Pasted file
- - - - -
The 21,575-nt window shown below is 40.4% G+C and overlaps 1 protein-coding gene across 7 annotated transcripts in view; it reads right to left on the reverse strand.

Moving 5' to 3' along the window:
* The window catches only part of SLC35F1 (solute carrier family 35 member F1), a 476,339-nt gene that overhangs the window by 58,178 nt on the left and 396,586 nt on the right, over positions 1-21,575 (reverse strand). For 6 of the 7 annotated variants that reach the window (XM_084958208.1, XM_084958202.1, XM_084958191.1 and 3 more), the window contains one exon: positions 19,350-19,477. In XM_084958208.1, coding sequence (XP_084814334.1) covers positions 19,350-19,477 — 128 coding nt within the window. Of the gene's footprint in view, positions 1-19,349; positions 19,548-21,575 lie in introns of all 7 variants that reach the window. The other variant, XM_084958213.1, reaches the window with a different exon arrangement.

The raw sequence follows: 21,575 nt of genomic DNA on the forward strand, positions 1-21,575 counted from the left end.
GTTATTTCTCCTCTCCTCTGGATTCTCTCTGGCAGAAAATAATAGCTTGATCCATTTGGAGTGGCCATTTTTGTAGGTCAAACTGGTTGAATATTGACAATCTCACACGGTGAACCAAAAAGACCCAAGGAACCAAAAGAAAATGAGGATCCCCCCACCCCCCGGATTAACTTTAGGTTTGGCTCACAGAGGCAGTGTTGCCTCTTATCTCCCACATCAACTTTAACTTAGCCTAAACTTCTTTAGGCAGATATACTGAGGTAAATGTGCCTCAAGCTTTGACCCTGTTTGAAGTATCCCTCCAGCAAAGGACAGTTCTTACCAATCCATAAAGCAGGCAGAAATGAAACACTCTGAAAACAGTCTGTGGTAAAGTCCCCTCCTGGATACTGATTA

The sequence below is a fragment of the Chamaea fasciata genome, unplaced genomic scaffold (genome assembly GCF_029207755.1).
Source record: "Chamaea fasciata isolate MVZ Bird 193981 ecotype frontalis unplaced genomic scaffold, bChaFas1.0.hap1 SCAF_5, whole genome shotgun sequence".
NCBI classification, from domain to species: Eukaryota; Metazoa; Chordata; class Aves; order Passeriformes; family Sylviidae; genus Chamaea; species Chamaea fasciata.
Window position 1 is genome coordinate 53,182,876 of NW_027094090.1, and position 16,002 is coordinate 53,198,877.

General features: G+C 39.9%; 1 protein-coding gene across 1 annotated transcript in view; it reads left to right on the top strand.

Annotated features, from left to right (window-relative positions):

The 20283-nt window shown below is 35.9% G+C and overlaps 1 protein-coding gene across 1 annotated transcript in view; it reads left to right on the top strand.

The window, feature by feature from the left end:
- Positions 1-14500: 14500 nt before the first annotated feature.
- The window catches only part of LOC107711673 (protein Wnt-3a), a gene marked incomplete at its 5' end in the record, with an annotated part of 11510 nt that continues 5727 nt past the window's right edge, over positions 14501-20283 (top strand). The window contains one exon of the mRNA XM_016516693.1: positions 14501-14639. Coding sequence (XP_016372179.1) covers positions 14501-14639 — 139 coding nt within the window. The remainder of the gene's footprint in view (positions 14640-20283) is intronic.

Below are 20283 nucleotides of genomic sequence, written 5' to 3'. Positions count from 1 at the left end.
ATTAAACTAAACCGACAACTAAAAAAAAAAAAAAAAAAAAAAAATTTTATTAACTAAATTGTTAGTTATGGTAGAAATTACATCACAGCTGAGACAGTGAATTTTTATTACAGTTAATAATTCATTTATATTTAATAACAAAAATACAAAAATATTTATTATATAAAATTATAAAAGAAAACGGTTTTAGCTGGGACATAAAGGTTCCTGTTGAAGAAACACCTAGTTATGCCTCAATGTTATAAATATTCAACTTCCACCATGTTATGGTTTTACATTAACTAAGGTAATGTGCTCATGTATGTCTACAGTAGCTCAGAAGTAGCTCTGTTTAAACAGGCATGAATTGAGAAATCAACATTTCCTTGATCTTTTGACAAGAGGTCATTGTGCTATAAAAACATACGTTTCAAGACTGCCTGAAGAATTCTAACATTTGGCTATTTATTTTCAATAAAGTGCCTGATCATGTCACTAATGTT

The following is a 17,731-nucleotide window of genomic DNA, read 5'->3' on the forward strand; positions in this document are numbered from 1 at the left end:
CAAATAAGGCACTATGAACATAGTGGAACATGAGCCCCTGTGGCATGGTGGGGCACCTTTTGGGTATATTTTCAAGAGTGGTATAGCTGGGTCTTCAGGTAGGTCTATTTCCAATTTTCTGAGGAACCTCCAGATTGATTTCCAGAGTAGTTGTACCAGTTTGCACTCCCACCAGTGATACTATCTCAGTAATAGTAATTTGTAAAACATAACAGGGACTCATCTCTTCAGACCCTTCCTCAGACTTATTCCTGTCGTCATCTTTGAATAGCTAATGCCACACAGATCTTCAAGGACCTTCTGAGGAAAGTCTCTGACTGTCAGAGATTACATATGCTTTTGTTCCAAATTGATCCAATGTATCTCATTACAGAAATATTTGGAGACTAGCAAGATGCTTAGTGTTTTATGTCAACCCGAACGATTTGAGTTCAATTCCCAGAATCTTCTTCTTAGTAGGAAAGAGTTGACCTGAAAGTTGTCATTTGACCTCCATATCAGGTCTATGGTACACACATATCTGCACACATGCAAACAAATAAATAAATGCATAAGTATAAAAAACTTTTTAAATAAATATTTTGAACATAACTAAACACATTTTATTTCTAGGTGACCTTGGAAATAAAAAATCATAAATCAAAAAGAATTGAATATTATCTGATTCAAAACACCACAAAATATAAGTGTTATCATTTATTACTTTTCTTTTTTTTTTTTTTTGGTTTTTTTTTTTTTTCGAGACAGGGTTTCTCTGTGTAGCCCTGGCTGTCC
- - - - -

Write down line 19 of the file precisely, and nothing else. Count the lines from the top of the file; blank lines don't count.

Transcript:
CAAATAAGGCACTATGAACATAGTGGAACATGAGCCCCTGTGGCATGGTGGGGCACCTTTTGGGTATATTTTCAAGAGTGGTATAGCTGGGTCTTCAGGTAGGTCTATTTCCAATTTTCTGAGGAACCTCCAGATTGATTTCCAGAGTAGTTGTACCAGTTTGCACTCCCACCAGTGATACTATCTCAGTAATAGTAATTTGTAAAACATAACAGGGACTCATCTCTTCAGACCCTTCCTCAGACTTATTCCTGTCGTCATCTTTGAATAGCTAATGCCACACAGATCTTCAAGGACCTTCTGAGGAAAGTCTCTGACTGTCAGAGATTACATATGCTTTTGTTCCAAATTGATCCAATGTATCTCATTACAGAAATATTTGGAGACTAGCAAGATGCTTAGTGTTTTATGTCAACCCGAACGATTTGAGTTCAATTCCCAGAATCTTCTTCTTAGTAGGAAAGAGTTGACCTGAAAGTTGTCATTTGACCTCCATATCAGGTCTATGGTACACACATATCTGCACACATGCAAACAAATAAATAAATGCATAAGTATAAAAAACTTTTTAAATAAATATTTTGAACATAACTAAACACATTTTATTTCTAGGTGACCTTGGAAATAAAAAATCATAAATCAAAAAGAATTGAATATTATCTGATTCAAAACACCACAAAATATAAGTGTTATCATTTATTACTTTTCTTTTTTTTTTTTTTTGGTTTTTTTTTTTTTTCGAGACAGGGTTTCTCTGTGTAGCCCTGGCTGTCC